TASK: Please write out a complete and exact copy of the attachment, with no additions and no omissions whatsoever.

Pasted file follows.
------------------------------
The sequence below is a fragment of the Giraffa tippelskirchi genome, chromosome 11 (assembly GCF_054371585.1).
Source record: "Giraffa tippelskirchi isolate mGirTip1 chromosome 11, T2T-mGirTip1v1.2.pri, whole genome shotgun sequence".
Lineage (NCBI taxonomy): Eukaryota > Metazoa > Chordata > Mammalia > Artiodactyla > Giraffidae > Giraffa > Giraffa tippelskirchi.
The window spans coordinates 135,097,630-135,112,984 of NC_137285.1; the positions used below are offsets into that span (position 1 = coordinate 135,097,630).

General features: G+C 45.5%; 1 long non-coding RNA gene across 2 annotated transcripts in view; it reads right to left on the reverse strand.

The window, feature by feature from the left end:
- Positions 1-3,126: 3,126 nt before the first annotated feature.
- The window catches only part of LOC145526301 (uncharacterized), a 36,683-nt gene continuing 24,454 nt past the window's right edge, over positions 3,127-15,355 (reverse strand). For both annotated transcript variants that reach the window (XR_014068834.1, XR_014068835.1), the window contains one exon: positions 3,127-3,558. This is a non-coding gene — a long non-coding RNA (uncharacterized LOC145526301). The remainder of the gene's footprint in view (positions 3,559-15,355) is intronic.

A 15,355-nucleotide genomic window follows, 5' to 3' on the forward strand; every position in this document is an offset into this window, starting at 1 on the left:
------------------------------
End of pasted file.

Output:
The sequence below is a fragment of the Giraffa tippelskirchi genome, chromosome 11 (assembly GCF_054371585.1).
Source record: "Giraffa tippelskirchi isolate mGirTip1 chromosome 11, T2T-mGirTip1v1.2.pri, whole genome shotgun sequence".
Lineage (NCBI taxonomy): Eukaryota > Metazoa > Chordata > Mammalia > Artiodactyla > Giraffidae > Giraffa > Giraffa tippelskirchi.
The window spans coordinates 135,097,630-135,112,984 of NC_137285.1; the positions used below are offsets into that span (position 1 = coordinate 135,097,630).

General features: G+C 45.5%; 1 long non-coding RNA gene across 2 annotated transcripts in view; it reads right to left on the reverse strand.

The window, feature by feature from the left end:
- Positions 1-3,126: 3,126 nt before the first annotated feature.
- The window catches only part of LOC145526301 (uncharacterized), a 36,683-nt gene continuing 24,454 nt past the window's right edge, over positions 3,127-15,355 (reverse strand). For both annotated transcript variants that reach the window (XR_014068834.1, XR_014068835.1), the window contains one exon: positions 3,127-3,558. This is a non-coding gene — a long non-coding RNA (uncharacterized LOC145526301). The remainder of the gene's footprint in view (positions 3,559-15,355) is intronic.

A 15,355-nucleotide genomic window follows, 5' to 3' on the forward strand; every position in this document is an offset into this window, starting at 1 on the left: